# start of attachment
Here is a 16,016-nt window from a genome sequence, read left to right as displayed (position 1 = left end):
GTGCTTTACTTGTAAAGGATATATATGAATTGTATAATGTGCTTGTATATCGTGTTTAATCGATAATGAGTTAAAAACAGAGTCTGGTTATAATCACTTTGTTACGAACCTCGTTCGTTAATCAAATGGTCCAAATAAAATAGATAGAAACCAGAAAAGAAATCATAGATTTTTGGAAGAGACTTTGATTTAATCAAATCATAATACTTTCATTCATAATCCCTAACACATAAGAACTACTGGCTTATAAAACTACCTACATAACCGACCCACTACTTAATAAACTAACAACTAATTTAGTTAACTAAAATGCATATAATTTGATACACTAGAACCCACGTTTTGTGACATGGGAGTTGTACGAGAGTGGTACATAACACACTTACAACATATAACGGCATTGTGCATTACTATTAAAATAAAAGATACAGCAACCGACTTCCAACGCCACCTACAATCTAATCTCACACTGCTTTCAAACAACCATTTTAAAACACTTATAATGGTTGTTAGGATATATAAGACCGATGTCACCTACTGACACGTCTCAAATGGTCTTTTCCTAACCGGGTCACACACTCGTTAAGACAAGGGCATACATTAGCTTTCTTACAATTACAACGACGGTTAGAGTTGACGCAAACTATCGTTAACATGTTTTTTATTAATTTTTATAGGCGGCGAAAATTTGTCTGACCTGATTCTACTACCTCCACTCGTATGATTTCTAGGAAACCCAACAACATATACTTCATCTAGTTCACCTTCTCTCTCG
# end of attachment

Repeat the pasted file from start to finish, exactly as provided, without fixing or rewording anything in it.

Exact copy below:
Here is a 16,016-nt window from a genome sequence, read left to right as displayed (position 1 = left end):
GTGCTTTACTTGTAAAGGATATATATGAATTGTATAATGTGCTTGTATATCGTGTTTAATCGATAATGAGTTAAAAACAGAGTCTGGTTATAATCACTTTGTTACGAACCTCGTTCGTTAATCAAATGGTCCAAATAAAATAGATAGAAACCAGAAAAGAAATCATAGATTTTTGGAAGAGACTTTGATTTAATCAAATCATAATACTTTCATTCATAATCCCTAACACATAAGAACTACTGGCTTATAAAACTACCTACATAACCGACCCACTACTTAATAAACTAACAACTAATTTAGTTAACTAAAATGCATATAATTTGATACACTAGAACCCACGTTTTGTGACATGGGAGTTGTACGAGAGTGGTACATAACACACTTACAACATATAACGGCATTGTGCATTACTATTAAAATAAAAGATACAGCAACCGACTTCCAACGCCACCTACAATCTAATCTCACACTGCTTTCAAACAACCATTTTAAAACACTTATAATGGTTGTTAGGATATATAAGACCGATGTCACCTACTGACACGTCTCAAATGGTCTTTTCCTAACCGGGTCACACACTCGTTAAGACAAGGGCATACATTAGCTTTCTTACAATTACAACGACGGTTAGAGTTGACGCAAACTATCGTTAACATGTTTTTTATTAATTTTTATAGGCGGCGAAAATTTGTCTGACCTGATTCTACTACCTCCACTCGTATGATTTCTAGGAAACCCAACAACATATACTTCATCTAGTTCACCTTCTCTCTCG